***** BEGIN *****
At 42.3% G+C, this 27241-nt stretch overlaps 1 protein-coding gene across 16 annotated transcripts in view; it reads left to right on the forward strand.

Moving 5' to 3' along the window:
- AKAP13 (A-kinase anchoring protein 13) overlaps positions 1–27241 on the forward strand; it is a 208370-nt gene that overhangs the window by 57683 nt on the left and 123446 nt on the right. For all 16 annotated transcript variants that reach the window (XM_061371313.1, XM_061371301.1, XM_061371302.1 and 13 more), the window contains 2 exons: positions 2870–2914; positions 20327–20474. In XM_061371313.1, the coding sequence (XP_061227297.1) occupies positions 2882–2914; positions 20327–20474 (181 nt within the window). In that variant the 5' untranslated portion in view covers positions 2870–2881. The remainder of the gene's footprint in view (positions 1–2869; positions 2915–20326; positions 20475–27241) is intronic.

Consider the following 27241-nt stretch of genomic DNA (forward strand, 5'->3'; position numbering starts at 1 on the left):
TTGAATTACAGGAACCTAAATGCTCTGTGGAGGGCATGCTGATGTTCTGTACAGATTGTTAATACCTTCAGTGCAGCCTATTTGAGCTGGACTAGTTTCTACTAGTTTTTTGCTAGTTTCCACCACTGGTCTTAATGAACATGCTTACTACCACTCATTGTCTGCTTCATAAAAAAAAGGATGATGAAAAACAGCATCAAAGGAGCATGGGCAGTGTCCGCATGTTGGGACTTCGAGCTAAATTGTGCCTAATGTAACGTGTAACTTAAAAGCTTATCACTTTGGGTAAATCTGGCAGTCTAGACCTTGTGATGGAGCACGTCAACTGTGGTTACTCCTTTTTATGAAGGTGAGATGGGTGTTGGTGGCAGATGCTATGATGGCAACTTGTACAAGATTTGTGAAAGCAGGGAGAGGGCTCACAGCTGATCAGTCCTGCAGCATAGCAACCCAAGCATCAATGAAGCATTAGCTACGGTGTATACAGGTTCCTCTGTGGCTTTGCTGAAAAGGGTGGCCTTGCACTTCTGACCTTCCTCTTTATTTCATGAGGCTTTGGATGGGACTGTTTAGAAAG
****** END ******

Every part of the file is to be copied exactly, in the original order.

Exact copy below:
At 42.3% G+C, this 27241-nt stretch overlaps 1 protein-coding gene across 16 annotated transcripts in view; it reads left to right on the forward strand.

Moving 5' to 3' along the window:
- AKAP13 (A-kinase anchoring protein 13) overlaps positions 1–27241 on the forward strand; it is a 208370-nt gene that overhangs the window by 57683 nt on the left and 123446 nt on the right. For all 16 annotated transcript variants that reach the window (XM_061371313.1, XM_061371301.1, XM_061371302.1 and 13 more), the window contains 2 exons: positions 2870–2914; positions 20327–20474. In XM_061371313.1, the coding sequence (XP_061227297.1) occupies positions 2882–2914; positions 20327–20474 (181 nt within the window). In that variant the 5' untranslated portion in view covers positions 2870–2881. The remainder of the gene's footprint in view (positions 1–2869; positions 2915–20326; positions 20475–27241) is intronic.

Consider the following 27241-nt stretch of genomic DNA (forward strand, 5'->3'; position numbering starts at 1 on the left):
TTGAATTACAGGAACCTAAATGCTCTGTGGAGGGCATGCTGATGTTCTGTACAGATTGTTAATACCTTCAGTGCAGCCTATTTGAGCTGGACTAGTTTCTACTAGTTTTTTGCTAGTTTCCACCACTGGTCTTAATGAACATGCTTACTACCACTCATTGTCTGCTTCATAAAAAAAAGGATGATGAAAAACAGCATCAAAGGAGCATGGGCAGTGTCCGCATGTTGGGACTTCGAGCTAAATTGTGCCTAATGTAACGTGTAACTTAAAAGCTTATCACTTTGGGTAAATCTGGCAGTCTAGACCTTGTGATGGAGCACGTCAACTGTGGTTACTCCTTTTTATGAAGGTGAGATGGGTGTTGGTGGCAGATGCTATGATGGCAACTTGTACAAGATTTGTGAAAGCAGGGAGAGGGCTCACAGCTGATCAGTCCTGCAGCATAGCAACCCAAGCATCAATGAAGCATTAGCTACGGTGTATACAGGTTCCTCTGTGGCTTTGCTGAAAAGGGTGGCCTTGCACTTCTGACCTTCCTCTTTATTTCATGAGGCTTTGGATGGGACTGTTTAGAAAG